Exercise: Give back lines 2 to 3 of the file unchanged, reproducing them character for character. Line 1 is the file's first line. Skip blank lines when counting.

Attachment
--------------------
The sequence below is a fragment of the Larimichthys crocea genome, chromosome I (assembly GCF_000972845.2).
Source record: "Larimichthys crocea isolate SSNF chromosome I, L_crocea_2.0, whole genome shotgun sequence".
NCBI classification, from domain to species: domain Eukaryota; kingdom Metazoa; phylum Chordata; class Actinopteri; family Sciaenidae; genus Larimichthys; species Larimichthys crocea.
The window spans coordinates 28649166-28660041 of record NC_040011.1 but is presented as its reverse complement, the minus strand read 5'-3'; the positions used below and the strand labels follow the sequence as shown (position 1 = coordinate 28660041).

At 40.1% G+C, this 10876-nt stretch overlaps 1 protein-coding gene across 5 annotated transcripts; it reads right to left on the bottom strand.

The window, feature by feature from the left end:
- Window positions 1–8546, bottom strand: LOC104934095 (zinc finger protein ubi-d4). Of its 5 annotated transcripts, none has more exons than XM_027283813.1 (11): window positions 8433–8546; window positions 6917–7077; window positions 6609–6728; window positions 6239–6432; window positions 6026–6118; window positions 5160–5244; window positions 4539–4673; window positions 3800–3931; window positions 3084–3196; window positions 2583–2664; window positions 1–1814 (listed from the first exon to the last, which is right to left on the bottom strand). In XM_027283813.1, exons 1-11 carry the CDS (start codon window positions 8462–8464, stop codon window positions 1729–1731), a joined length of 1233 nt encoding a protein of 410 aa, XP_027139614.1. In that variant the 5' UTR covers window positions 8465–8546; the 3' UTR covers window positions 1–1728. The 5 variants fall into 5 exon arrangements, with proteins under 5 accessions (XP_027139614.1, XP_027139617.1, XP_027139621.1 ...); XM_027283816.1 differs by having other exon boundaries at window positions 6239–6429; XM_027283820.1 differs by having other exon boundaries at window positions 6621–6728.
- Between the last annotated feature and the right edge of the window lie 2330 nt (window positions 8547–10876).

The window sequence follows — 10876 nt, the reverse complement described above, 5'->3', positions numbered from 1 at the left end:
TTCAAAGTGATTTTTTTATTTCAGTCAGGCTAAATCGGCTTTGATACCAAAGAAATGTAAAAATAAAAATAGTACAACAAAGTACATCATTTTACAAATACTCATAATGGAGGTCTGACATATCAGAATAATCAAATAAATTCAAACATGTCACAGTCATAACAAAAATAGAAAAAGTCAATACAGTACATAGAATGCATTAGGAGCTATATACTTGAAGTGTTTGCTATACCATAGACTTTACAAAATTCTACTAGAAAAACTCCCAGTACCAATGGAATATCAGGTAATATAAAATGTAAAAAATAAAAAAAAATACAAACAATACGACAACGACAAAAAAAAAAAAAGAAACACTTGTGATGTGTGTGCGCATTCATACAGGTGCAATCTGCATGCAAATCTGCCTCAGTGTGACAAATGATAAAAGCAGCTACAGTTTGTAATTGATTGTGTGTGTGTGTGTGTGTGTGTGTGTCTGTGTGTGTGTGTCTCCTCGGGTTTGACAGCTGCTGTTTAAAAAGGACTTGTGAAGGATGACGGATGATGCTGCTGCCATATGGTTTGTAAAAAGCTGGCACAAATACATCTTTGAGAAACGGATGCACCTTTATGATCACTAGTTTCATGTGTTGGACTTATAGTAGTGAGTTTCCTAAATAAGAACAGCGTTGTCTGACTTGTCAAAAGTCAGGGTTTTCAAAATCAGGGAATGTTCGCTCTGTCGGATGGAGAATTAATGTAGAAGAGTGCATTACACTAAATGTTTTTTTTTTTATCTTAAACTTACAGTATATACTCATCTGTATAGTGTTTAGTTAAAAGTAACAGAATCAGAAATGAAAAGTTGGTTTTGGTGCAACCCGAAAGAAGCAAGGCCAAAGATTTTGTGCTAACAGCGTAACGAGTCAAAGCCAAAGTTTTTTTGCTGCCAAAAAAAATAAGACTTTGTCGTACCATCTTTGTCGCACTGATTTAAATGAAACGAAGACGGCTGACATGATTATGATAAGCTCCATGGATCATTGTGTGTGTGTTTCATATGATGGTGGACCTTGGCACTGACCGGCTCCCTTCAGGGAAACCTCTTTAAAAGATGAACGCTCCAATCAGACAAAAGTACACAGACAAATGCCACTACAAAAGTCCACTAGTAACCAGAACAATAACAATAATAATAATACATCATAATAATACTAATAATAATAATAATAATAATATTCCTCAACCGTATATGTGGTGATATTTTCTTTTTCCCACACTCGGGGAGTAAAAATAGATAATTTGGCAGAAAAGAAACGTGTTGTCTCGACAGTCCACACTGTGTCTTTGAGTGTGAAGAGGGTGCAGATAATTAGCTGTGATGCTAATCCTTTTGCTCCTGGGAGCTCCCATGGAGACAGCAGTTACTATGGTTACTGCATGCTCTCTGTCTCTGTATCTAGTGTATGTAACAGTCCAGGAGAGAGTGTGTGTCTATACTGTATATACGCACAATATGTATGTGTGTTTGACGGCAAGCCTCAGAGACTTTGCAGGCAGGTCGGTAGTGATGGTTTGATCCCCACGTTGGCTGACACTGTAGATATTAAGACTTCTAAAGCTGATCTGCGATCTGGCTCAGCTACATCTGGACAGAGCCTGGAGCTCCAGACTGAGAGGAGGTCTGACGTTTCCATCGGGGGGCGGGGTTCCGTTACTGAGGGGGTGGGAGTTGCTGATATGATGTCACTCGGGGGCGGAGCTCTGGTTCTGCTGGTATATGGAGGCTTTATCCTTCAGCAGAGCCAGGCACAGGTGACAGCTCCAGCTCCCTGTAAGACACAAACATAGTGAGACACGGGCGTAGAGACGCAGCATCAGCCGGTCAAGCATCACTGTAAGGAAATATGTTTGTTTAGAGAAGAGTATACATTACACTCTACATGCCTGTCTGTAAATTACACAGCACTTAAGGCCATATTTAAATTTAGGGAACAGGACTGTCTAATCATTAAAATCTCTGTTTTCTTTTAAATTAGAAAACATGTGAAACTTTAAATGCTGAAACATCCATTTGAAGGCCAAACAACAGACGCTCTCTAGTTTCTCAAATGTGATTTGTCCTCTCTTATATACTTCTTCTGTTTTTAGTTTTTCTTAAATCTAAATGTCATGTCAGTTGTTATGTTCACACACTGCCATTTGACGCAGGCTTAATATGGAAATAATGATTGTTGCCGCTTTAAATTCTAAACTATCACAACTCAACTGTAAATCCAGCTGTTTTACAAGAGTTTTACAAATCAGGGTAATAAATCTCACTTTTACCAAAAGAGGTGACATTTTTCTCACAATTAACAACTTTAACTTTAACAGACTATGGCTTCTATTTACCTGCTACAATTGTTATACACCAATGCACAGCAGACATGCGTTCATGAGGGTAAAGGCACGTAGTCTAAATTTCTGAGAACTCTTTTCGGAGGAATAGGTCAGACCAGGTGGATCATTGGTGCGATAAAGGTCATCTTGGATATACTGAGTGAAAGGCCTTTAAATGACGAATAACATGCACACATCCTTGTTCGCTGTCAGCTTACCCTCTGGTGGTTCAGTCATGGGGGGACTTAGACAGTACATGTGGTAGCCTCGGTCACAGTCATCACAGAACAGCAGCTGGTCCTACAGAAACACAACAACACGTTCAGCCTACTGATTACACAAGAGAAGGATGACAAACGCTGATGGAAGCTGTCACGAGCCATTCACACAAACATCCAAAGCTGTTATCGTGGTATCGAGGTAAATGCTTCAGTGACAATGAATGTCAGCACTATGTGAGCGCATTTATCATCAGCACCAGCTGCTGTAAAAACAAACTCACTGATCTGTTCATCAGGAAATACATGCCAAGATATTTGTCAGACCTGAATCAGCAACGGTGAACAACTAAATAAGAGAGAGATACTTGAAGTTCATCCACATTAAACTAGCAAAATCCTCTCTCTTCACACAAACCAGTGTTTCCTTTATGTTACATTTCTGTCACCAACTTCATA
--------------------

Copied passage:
Source record: "Larimichthys crocea isolate SSNF chromosome I, L_crocea_2.0, whole genome shotgun sequence".
NCBI classification, from domain to species: domain Eukaryota; kingdom Metazoa; phylum Chordata; class Actinopteri; family Sciaenidae; genus Larimichthys; species Larimichthys crocea.